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Wednesday, 26 November 2008
Page: 7359


Senator FIELDING (Leader of the Family First Party) (2:43 PM) —My question is to the Minister representing the Minister for Health and Ageing, Senator Ludwig. Given that the National Centre for Education on Training and Addiction released statistics this week that say 50 per cent of both girls and boys are drinking alcohol from the age of 14, which means girls are now starting to drink alcohol as early as boys because of alcohol advertising, and that alcohol companies spend $40 million a year on advertising during sports programs because, as the Foster’s spokesman Troy Hey says, sport is ‘popular and it’s a way of us getting our brands in front of people,’ and that research shows that one in three Australian kids under the age of 12 see ads on TV promoting alcohol, because of a crazy loophole that allows alcohol advertising to appear at any time of the day during sports programs, when will the government clamp down on alcohol advertising on television and stop alcohol ads from appearing during daytime sporting programs, especially given 72 per cent of people support restricting alcohol advertising until after 9.30 pm?


Senator LUDWIG (Minister for Human Services) —I thank Senator Fielding for his interest in this area, which is ongoing. The revised draft Australian alcohol guidelines for low-risk drinking are currently being finalised by the National Health and Medical Research Council, the NHMRC. On 24 August 2008 the Age newspaper ran an article claiming the delay in releasing the guidelines was due to public outcry about how restrictive they are.

I am aware of the situation faced by young people and the difficulty in ensuring that the anti-binge-drinking message gets out. Last Sunday, on 23 November 2008, another phase of the government’s anti-binge-drinking campaign kicked into action with the screening of what, quite frankly, is a hard-hitting and in-your-face campaign, themed ‘Don’t turn a night out into a nightmare’. This issue continues to raise itself.

The Sunday Age also reported on a company attempting to get around the alcopops crackdown by selling drinks that look and taste exactly like alcopops but apparently use alcopops which can technically be defined as beer. As I have said in the past, the government will take a very dim view of anyone who attempts to artificially circumvent our crackdown on the alcopops loophole. The minister has been very firm on this issue and continues to ensure that we address it, for the sake of both the youth and the alcopops industry. There is a need to ensure that we continue to address the issue of how we— (Time expired)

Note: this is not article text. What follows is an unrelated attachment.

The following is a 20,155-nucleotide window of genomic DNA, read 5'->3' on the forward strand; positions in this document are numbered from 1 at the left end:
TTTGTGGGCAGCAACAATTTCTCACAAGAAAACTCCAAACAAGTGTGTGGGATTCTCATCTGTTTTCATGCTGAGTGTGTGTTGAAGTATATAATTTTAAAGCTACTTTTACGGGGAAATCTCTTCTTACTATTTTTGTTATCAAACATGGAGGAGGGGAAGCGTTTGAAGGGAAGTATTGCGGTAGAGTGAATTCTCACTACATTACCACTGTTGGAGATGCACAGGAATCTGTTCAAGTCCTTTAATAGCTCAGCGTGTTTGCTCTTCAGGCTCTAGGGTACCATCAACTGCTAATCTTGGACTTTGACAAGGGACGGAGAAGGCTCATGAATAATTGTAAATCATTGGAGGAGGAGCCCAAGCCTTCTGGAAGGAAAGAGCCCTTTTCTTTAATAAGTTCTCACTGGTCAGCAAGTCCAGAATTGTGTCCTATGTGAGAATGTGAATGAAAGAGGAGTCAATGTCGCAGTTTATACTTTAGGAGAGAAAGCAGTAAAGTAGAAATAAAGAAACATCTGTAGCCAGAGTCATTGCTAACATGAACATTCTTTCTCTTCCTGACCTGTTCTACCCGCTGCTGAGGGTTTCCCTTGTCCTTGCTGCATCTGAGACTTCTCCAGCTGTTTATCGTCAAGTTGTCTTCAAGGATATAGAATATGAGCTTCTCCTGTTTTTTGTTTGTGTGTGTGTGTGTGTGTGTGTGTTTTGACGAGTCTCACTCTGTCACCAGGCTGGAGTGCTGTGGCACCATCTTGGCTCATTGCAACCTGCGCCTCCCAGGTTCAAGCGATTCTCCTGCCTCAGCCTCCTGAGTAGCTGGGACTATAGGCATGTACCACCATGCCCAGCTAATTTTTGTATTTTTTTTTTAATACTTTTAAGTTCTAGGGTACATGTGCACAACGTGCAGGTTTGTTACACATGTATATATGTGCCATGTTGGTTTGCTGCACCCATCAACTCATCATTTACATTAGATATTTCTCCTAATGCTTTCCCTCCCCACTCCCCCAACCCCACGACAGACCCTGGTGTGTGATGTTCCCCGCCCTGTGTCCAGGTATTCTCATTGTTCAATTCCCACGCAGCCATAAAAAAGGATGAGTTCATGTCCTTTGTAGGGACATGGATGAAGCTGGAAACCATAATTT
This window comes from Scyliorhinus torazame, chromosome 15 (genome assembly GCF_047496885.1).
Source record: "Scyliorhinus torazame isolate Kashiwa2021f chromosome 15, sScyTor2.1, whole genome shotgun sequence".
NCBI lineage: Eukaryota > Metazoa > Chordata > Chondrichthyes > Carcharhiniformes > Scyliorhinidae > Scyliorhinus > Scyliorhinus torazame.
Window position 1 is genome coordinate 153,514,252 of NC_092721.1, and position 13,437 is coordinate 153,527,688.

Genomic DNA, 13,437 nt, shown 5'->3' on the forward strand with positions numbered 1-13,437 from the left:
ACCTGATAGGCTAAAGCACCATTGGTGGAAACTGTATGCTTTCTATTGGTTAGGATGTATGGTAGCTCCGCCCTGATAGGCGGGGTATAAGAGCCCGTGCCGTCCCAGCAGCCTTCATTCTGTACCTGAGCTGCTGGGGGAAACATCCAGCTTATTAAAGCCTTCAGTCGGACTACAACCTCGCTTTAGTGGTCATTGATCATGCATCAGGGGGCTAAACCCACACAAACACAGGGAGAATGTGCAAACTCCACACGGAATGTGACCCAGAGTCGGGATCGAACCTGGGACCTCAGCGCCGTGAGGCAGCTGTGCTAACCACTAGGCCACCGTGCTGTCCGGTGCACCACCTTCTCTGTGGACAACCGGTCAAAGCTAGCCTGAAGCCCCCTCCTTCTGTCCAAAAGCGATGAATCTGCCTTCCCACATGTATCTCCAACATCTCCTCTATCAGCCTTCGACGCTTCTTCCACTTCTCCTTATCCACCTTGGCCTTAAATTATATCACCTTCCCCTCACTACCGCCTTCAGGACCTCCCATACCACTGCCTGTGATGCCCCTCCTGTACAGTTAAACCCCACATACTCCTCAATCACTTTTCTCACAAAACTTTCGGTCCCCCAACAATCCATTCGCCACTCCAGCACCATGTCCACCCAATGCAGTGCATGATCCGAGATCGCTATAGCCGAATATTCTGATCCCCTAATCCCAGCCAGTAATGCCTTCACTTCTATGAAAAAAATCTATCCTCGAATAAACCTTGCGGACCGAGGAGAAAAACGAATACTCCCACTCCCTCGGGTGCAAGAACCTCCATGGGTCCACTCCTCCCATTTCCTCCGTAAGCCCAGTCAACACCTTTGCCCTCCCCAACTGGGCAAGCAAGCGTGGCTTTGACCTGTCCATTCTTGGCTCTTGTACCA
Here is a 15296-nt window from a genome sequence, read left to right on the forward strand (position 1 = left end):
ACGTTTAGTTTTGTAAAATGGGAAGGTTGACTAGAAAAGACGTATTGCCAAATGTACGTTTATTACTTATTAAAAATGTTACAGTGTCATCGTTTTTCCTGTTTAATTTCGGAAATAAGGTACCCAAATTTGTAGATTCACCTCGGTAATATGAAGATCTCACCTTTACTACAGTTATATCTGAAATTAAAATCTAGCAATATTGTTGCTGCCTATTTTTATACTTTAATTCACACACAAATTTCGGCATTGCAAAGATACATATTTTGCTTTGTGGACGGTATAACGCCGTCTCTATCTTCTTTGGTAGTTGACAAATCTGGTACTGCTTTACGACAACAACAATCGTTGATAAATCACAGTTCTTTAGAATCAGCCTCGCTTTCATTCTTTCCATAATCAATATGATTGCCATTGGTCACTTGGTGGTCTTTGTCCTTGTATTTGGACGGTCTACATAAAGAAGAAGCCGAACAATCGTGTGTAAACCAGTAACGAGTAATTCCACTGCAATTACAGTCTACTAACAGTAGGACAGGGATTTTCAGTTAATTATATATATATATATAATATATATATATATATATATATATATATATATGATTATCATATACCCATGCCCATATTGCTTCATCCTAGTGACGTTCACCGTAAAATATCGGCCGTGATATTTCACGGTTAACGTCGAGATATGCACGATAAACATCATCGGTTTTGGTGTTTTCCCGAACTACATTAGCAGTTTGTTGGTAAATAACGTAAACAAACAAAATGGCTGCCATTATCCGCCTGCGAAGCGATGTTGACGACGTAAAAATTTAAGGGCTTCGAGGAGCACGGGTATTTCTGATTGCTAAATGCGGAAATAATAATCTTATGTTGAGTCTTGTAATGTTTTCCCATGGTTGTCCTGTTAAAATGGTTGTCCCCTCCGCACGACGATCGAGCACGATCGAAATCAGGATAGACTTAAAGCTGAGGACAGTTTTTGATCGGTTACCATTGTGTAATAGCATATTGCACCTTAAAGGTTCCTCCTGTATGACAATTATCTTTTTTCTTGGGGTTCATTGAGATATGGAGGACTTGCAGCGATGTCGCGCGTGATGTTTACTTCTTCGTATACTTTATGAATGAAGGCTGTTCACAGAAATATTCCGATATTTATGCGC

Senator FIELDING —Mr President, I ask a supplementary question. I acknowledge that the government has begun its extensive television advertising campaign. Is the minister aware that research shows that young people are concerned about their friends’ welfare but need help to raise difficult topics with them and that health information labels on alcohol products would help friends raise this difficult topic? So I ask: when will the government put health labels on alcohol products, with effective key messages that back up the TV campaign, warning of the damage that excessive alcohol consumption can cause?


Senator LUDWIG (Minister for Human Services) —I thank Senator Fielding for the question. In respect of the detail, what I can also go through is that the government are addressing the issues of alcohol abuse, particularly to do with ready-to-drink products. We are doing that by closing the alcopop tax loophole. We are also dedicating some of the revenue to preventative health measures. That process includes $14.4 million in community-level initiatives, because it is about confronting the culture of binge drinking, in partnership with sporting and community organisations. We are also dealing with how we intervene early to assist young people and to ensure that they assume responsibility. It is about ensuring that young people do undertake responsible drinking, do understand the nature of the products that they consume and do understand the level of alcohol in those drinks. (Time expired)


Senator FIELDING —Mr President, I ask a further supplementary question. Is the minister aware of the following statistics? Underage drinkers currently contribute $216 million per year to the coffers of the liquor industry. Alcohol related admissions to Victorian hospital emergency rooms have risen by 10 per cent for females and five per cent for males in the last decade. It costs Australia $15.3 billion every year to mop up the damage caused by excessive alcohol consumption. Why is the government not prepared to do the hard yards by closing the crazy loophole allowing for the advertising of alcohol on television at any time of the day and also by introducing warning labels as soon as it can? Is it because the government is blind drunk on alcohol revenue?


Senator LUDWIG (Minister for Human Services) —I take the question from Senator Fielding as a serious one. The critical issue here, the key statistic in this area, is that the proportion of teenagers between 12 and 17 who chose RTDs as a preferred drink rose from six per cent to 14 per cent for boys and from 23 per cent to 48 per cent for girls. Of the teenage girls who drink at risky levels, the proportion who also consumed RTDs on their last drinking occasion rose from 21 per cent to 78 per cent. It is necessary that the government undertake the program that we have outlined, which includes a $20 million campaign and advertising that confronts young people with the cost and consequences of binge drinking. It is important that we continue to ensure that that message gets out and that we work with sporting and community organisations on how we address this. It is a serious issue. (Time expired)